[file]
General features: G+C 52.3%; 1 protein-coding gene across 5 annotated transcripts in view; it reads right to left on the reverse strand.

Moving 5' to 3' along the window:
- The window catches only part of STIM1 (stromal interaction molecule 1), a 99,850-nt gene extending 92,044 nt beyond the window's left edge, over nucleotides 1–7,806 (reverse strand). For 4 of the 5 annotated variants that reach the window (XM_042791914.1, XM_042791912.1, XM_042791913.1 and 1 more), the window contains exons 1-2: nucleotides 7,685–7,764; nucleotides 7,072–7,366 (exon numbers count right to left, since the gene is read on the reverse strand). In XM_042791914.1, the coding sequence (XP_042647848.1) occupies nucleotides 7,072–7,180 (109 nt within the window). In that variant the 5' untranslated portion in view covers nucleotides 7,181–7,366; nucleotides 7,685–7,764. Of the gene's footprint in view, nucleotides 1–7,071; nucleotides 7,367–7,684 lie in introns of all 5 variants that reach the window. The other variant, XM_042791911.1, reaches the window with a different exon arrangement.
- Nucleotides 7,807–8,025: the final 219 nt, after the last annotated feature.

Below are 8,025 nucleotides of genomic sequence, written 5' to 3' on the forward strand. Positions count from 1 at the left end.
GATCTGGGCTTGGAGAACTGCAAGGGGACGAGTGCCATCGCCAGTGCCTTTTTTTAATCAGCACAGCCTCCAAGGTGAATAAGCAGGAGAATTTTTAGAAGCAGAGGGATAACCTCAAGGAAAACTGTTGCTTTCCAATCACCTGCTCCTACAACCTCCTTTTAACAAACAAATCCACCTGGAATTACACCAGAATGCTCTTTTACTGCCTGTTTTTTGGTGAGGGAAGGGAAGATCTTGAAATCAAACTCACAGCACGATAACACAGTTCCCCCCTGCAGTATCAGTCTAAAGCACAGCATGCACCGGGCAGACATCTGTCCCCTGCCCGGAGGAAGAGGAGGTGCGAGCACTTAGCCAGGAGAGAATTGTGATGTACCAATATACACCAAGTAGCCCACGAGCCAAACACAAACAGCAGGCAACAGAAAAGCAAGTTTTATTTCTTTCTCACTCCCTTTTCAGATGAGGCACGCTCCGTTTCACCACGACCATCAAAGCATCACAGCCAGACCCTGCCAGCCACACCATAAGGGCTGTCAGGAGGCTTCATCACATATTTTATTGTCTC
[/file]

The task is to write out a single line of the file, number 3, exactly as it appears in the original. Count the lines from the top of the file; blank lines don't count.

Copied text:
- The window catches only part of STIM1 (stromal interaction molecule 1), a 99,850-nt gene extending 92,044 nt beyond the window's left edge, over nucleotides 1–7,806 (reverse strand). For 4 of the 5 annotated variants that reach the window (XM_042791914.1, XM_042791912.1, XM_042791913.1 and 1 more), the window contains exons 1-2: nucleotides 7,685–7,764; nucleotides 7,072–7,366 (exon numbers count right to left, since the gene is read on the reverse strand). In XM_042791914.1, the coding sequence (XP_042647848.1) occupies nucleotides 7,072–7,180 (109 nt within the window). In that variant the 5' untranslated portion in view covers nucleotides 7,181–7,366; nucleotides 7,685–7,764. Of the gene's footprint in view, nucleotides 1–7,071; nucleotides 7,367–7,684 lie in introns of all 5 variants that reach the window. The other variant, XM_042791911.1, reaches the window with a different exon arrangement.